I used to get daily emails from the flash sale site Gilt. At first the emails were for general sales, but as time wore on, they got really specific and highlighted my favorite brands. It was almost creepy how good they got at targeting my specific interests to get me to open the email, click through to the site and ultimately, buy something.
How did Gilt do it? They used an email marketing technique called segmenting. Instead of a one-size-fits-all email to everyone, they used data they had collected over time to create uber-personalized emails that catered to each customer’s interests. In my case, I stopped receiving emails highlighting shoe sales and received information about when my favorite nail polish would be featured.
Once you’ve established a quality opt-in email list and it’s hearty enough to endure some dicing and splicing, try segmenting the list to increase the relevance of your campaign. By sending targeted emails with unique content that a select portion of your email list cares about, you’ll increase the opens and click-through rates which is the ultimate goal.
When you’re ready to segment your email list, think about how you naturally categorize your network. Is this person a client or a prospect? What products or services do they buy from you? Here are some of the most common ways you can segment your list to increase the impact of your email marketing.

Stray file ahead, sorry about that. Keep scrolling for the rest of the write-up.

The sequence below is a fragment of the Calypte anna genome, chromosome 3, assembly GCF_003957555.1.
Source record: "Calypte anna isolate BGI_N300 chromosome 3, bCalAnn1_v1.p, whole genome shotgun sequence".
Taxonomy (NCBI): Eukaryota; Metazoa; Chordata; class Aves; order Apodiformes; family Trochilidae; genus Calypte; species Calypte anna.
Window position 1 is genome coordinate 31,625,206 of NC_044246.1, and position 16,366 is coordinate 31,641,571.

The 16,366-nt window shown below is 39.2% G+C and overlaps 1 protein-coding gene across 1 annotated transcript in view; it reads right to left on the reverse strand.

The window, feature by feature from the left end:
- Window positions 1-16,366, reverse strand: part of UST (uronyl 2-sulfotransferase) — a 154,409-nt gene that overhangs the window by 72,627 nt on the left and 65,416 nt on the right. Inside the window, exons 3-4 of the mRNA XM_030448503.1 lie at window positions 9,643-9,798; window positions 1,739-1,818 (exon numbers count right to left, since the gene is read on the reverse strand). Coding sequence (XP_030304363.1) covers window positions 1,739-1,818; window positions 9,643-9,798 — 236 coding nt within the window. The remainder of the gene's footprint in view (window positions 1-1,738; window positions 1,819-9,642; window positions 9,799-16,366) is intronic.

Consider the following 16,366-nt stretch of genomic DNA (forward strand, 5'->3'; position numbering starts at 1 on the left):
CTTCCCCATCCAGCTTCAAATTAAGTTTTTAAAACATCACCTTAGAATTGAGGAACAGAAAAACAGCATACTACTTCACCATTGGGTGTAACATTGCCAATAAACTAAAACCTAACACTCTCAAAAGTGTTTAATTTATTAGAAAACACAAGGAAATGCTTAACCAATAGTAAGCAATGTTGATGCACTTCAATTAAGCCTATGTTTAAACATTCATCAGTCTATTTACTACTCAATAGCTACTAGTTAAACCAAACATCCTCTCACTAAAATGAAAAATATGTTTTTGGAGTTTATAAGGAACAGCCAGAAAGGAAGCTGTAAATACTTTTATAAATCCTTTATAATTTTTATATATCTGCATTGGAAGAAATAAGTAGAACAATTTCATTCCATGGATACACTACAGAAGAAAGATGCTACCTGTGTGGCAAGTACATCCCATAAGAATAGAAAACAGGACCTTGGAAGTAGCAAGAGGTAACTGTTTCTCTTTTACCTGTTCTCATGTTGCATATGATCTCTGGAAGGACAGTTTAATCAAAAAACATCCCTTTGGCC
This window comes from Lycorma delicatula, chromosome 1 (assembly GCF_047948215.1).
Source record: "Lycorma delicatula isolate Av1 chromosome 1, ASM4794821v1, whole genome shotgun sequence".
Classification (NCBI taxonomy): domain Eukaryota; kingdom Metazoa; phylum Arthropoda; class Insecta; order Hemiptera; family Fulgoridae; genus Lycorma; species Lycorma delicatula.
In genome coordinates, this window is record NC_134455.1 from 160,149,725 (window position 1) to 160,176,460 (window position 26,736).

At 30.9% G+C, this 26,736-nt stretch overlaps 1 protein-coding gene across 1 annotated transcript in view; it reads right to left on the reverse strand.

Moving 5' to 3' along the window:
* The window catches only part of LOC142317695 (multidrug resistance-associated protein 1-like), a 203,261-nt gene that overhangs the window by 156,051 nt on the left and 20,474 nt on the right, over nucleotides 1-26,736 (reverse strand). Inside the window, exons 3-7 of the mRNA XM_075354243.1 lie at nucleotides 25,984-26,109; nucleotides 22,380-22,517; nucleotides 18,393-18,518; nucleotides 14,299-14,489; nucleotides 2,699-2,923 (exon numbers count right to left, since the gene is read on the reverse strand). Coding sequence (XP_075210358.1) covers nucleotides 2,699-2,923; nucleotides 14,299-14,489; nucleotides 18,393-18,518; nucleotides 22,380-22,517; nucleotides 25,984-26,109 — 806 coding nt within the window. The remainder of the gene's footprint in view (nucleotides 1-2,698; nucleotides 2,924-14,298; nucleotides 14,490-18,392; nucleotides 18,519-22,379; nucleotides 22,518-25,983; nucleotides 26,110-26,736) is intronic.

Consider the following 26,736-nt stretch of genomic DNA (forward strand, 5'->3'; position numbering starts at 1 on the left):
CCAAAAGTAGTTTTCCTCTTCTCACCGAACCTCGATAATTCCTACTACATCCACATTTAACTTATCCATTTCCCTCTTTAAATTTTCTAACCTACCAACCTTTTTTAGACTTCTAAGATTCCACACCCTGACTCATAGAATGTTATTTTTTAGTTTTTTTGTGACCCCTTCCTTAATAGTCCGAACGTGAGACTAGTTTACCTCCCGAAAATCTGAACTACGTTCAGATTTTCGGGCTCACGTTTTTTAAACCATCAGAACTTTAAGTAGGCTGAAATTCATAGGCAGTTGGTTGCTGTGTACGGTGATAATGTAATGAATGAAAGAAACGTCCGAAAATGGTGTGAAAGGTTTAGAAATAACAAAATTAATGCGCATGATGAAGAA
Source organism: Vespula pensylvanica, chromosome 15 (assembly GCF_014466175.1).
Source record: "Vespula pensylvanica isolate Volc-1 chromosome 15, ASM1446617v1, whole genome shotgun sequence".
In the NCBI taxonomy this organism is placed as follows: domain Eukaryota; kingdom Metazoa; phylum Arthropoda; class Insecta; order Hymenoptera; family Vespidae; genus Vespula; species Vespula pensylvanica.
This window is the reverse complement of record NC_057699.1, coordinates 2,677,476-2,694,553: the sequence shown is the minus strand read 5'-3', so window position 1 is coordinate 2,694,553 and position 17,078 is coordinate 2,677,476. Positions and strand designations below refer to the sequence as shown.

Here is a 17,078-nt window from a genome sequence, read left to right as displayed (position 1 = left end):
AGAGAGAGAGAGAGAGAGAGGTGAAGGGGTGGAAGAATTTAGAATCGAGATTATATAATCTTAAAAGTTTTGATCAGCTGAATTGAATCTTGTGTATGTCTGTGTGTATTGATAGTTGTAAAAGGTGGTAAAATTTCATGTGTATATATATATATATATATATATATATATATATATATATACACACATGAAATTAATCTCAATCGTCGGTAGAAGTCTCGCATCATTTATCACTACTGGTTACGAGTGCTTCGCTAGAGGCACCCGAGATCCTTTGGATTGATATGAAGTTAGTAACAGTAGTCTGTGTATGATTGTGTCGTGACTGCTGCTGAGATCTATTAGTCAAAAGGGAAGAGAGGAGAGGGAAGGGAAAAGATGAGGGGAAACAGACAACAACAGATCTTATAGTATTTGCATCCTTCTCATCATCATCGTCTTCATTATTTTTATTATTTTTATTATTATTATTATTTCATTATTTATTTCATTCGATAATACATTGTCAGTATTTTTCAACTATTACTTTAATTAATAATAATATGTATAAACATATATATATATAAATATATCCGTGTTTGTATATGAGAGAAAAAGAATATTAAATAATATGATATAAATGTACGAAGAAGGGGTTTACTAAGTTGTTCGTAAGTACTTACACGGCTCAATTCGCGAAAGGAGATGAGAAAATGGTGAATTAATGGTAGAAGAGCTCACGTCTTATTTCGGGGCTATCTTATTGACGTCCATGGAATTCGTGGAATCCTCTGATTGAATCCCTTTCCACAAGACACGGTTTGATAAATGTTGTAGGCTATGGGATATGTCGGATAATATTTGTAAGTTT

- Client vs. Prospect – Sending different information to clients and prospects keeps your newsletters from feeling spammy and cold. Prospects won’t care about an update to your software and clients don’t need to receive promotions for new users who sign up.
- Location – If your customers are scattered across the country, segmenting them by location gives you the opportunity to provide unique content to them based on their location. Home Depot wouldn’t be doing themselves any favors by sending a newsletter highlighting snow blowers to customers in Arizona.
- Purchase History – Purchase history can be a powerful segmenting tool if you have kept the data from previous years. In the case of businesses where customers make a one-time large purchase, this can keep them in touch with customers without bombarding them with offers for the same product. Take for instance an HVAC company – they could target customers who had purchased a new air conditioner from them in the last year with content on how important it is to get an air conditioner tune up each spring and an offer.
- Demography – Knowing your clients and creating unique content based for them can be as simple as knowing what they need. For example, we work with a veterinary office that sends newsletters specific to dog owners without bombarding their cat owner clients with information they don’t care about.
Segmenting your lists gives you the power to reach your email list on a more personal level and strengthen the relationship. If you’re interested in learning more about segmenting your list, give us a call, we’re happy to help.